Even by the down-and-dirty standards of Illinois politics, this was a jarring move. The state had seen countless Chicago aldermen rung up on racketeering and extortion charges, judges brought down for accepting bribes, mayors and state senators indicted or convicted on various charges. Two decades later, sitting governor Rod Blagojevich would be impeached and removed from office for a range of alleged infractions--including an alleged pay-to-play scheme in which he plotted to sell Barack Obama’s vacated Senate seat to the highest bidder--and later convicted on a charge of lying to the FBI. But never in Illinois history had lawmakers stopped time to get what they wanted.

Thompson took full advantage. The governor secured the votes he needed, then put the bill up for vote. The proposal was approved by a thin margin: 60–55.

“It’s a political resurrection from the dead,” Thompson beamed afterward.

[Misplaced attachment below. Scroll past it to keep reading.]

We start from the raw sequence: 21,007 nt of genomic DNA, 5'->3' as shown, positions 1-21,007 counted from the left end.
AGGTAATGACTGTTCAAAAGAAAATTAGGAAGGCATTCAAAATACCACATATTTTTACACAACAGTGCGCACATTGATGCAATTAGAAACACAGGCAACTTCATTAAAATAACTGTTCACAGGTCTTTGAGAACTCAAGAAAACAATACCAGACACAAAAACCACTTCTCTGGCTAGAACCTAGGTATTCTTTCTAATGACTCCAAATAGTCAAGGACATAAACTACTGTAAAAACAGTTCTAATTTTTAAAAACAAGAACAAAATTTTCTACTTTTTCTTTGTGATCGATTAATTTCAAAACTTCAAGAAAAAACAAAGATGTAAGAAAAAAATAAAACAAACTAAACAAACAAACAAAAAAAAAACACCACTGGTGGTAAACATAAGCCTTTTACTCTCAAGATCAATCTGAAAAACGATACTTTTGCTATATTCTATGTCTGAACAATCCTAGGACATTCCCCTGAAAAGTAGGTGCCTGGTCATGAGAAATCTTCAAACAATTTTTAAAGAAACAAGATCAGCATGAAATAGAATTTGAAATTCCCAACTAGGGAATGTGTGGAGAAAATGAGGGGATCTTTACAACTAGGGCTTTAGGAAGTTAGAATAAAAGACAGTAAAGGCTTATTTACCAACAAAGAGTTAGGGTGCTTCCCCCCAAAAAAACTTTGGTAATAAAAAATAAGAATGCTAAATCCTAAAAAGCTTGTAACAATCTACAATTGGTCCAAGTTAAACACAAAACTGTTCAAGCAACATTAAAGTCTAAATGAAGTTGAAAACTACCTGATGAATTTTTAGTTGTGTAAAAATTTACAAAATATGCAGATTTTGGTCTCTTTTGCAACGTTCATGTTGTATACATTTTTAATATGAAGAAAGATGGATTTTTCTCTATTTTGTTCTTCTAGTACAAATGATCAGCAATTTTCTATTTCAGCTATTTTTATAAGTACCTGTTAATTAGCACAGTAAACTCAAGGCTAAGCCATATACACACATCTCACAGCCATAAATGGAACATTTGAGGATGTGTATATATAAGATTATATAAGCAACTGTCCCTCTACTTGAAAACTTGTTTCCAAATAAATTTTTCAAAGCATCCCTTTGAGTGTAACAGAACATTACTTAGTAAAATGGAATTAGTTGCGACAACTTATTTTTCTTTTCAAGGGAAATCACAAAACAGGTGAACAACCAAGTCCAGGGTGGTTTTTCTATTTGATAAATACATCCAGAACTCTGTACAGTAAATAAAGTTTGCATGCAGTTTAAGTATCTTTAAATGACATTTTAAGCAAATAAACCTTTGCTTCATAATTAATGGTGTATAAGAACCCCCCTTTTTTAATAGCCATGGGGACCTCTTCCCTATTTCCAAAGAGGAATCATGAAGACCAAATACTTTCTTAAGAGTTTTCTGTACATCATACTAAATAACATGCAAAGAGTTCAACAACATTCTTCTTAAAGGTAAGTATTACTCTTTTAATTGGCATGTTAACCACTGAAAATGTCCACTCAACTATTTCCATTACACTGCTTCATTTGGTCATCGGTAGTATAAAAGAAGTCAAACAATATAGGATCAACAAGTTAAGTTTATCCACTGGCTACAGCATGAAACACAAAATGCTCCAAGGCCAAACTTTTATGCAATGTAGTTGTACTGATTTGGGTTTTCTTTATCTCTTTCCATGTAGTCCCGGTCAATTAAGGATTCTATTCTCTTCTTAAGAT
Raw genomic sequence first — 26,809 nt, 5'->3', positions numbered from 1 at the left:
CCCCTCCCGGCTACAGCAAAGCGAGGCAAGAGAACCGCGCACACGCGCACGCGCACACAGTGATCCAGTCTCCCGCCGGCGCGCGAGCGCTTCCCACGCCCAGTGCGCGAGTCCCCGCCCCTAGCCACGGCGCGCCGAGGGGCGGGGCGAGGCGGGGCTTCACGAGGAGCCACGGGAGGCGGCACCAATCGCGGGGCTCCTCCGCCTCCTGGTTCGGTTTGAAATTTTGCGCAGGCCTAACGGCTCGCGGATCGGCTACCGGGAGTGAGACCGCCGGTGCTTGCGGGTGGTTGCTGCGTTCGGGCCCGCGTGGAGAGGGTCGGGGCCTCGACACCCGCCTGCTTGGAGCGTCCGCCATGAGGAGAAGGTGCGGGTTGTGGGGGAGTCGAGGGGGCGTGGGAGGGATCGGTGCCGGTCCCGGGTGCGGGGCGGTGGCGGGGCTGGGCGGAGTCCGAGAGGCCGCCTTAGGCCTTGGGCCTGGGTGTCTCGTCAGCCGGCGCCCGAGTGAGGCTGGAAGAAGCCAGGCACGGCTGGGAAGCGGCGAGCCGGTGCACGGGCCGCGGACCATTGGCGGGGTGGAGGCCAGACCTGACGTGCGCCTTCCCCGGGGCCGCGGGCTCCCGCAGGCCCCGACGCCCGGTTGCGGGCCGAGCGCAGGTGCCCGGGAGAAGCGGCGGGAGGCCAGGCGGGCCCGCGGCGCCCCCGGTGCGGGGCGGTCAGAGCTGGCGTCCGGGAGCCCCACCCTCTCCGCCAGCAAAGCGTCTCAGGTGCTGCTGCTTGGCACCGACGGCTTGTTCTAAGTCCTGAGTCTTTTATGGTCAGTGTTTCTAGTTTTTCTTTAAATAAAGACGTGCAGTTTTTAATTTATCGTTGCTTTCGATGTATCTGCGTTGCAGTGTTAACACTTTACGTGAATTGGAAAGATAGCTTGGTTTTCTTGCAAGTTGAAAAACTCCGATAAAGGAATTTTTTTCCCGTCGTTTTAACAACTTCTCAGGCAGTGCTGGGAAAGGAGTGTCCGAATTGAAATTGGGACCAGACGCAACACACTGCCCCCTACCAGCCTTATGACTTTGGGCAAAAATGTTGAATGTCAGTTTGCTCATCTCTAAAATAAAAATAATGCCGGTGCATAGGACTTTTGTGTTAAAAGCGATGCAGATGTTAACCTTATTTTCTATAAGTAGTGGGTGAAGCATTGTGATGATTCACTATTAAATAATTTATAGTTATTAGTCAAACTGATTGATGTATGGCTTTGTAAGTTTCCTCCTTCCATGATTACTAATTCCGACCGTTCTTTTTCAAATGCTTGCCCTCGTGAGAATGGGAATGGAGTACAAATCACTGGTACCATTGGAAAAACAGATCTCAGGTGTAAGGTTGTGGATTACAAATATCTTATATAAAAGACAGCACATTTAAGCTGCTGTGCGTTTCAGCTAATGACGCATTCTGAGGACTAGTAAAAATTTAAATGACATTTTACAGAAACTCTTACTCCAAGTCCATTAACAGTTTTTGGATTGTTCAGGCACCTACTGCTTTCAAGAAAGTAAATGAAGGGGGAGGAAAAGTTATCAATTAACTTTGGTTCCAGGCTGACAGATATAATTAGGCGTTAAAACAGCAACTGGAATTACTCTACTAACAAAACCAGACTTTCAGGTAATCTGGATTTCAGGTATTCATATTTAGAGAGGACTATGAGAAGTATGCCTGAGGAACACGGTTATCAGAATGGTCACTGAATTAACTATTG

Meanwhile, the mood turned to shock and anger in St. Pete. The city had collected nearly twenty thousand entries to name the new stadium. Thousands of Florida White Sox T-shirts were chucked into the trash. The local media eviscerated Thompson and the rest of the Illinois General Assembly.

In a court order the day after the vote, David Seth Walker, the longest-serving circuit judge in Florida history, summed up the unlikely chain of events that got the Chicago stadium bill passed. Only twice in the history of man had the passage of time stopped, Walker proclaimed. Citing the Bible, Walker noted that the first instance occurred when Joshua was surrounded by enemies and feared he’d be overpowered upon nightfall. He pleaded to the Lord, who responded with a miracle--making the sun stand still. The second time happened in the Illinois legislature.

Major League Baseball had just begun to take St. Petersburg for a roller-coaster ride. With a completed, mostly empty stadium, the city wouldn’t--couldn’t--jump off.